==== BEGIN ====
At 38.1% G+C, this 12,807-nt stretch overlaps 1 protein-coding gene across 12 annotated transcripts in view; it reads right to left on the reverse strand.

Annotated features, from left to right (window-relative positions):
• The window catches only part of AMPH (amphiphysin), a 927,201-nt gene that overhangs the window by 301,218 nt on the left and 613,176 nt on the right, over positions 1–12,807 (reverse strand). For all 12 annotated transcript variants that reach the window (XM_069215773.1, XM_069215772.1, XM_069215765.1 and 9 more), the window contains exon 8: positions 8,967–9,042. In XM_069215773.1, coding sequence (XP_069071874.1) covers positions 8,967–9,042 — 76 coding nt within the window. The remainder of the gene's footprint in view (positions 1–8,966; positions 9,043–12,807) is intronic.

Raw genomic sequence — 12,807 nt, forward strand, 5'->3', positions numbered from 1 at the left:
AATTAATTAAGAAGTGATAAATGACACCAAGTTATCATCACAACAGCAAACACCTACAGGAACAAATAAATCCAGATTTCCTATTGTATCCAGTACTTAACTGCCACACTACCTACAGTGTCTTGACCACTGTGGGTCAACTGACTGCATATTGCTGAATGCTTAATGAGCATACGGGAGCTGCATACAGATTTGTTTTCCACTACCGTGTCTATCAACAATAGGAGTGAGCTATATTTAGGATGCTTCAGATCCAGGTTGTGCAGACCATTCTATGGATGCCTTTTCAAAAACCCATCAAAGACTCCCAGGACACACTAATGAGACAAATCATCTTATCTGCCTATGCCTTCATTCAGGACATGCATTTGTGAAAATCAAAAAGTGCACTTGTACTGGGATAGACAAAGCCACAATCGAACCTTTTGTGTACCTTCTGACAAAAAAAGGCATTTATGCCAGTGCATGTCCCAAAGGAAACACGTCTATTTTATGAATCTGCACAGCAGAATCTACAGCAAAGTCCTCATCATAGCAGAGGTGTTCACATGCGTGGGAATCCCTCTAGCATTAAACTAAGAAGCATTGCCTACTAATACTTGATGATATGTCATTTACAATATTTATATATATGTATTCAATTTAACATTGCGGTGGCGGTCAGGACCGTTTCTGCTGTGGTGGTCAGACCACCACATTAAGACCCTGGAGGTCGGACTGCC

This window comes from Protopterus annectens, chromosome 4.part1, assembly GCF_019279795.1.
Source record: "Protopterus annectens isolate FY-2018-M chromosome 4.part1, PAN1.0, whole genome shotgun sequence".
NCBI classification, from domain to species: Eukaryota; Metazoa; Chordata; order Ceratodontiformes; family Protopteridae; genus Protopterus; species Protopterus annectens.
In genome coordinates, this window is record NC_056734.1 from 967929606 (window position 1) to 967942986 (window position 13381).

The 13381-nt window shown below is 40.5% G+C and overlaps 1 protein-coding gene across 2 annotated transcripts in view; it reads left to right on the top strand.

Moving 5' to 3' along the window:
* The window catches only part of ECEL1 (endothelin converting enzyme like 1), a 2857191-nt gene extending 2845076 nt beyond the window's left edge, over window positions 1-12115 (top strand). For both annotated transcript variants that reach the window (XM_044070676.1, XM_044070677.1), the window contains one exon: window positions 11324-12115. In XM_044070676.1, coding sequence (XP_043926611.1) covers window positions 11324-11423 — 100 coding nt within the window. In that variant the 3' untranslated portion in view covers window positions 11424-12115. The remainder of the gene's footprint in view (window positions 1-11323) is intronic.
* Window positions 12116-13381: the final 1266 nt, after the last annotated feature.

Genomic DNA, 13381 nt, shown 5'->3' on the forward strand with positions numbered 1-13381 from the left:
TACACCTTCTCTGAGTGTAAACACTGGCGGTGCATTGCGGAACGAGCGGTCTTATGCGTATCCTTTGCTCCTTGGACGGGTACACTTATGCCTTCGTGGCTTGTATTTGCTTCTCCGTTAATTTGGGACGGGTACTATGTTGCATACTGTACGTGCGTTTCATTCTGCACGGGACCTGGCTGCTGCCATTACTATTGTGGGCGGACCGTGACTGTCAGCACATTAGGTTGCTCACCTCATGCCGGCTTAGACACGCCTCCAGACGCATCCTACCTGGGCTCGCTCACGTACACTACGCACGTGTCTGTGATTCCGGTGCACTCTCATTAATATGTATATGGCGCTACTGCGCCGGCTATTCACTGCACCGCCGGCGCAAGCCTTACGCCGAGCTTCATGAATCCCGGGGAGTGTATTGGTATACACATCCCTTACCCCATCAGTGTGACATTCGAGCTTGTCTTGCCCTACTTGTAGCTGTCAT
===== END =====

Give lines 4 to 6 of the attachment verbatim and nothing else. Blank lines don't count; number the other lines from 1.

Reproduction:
Raw genomic sequence — 12,807 nt, forward strand, 5'->3', positions numbered from 1 at the left:
AATTAATTAAGAAGTGATAAATGACACCAAGTTATCATCACAACAGCAAACACCTACAGGAACAAATAAATCCAGATTTCCTATTGTATCCAGTACTTAACTGCCACACTACCTACAGTGTCTTGACCACTGTGGGTCAACTGACTGCATATTGCTGAATGCTTAATGAGCATACGGGAGCTGCATACAGATTTGTTTTCCACTACCGTGTCTATCAACAATAGGAGTGAGCTATATTTAGGATGCTTCAGATCCAGGTTGTGCAGACCATTCTATGGATGCCTTTTCAAAAACCCATCAAAGACTCCCAGGACACACTAATGAGACAAATCATCTTATCTGCCTATGCCTTCATTCAGGACATGCATTTGTGAAAATCAAAAAGTGCACTTGTACTGGGATAGACAAAGCCACAATCGAACCTTTTGTGTACCTTCTGACAAAAAAAGGCATTTATGCCAGTGCATGTCCCAAAGGAAACACGTCTATTTTATGAATCTGCACAGCAGAATCTACAGCAAAGTCCTCATCATAGCAGAGGTGTTCACATGCGTGGGAATCCCTCTAGCATTAAACTAAGAAGCATTGCCTACTAATACTTGATGATATGTCATTTACAATATTTATATATATGTATTCAATTTAACATTGCGGTGGCGGTCAGGACCGTTTCTGCTGTGGTGGTCAGACCACCACATTAAGACCCTGGAGGTCGGACTGCC

This window comes from Protopterus annectens, chromosome 4.part1, assembly GCF_019279795.1.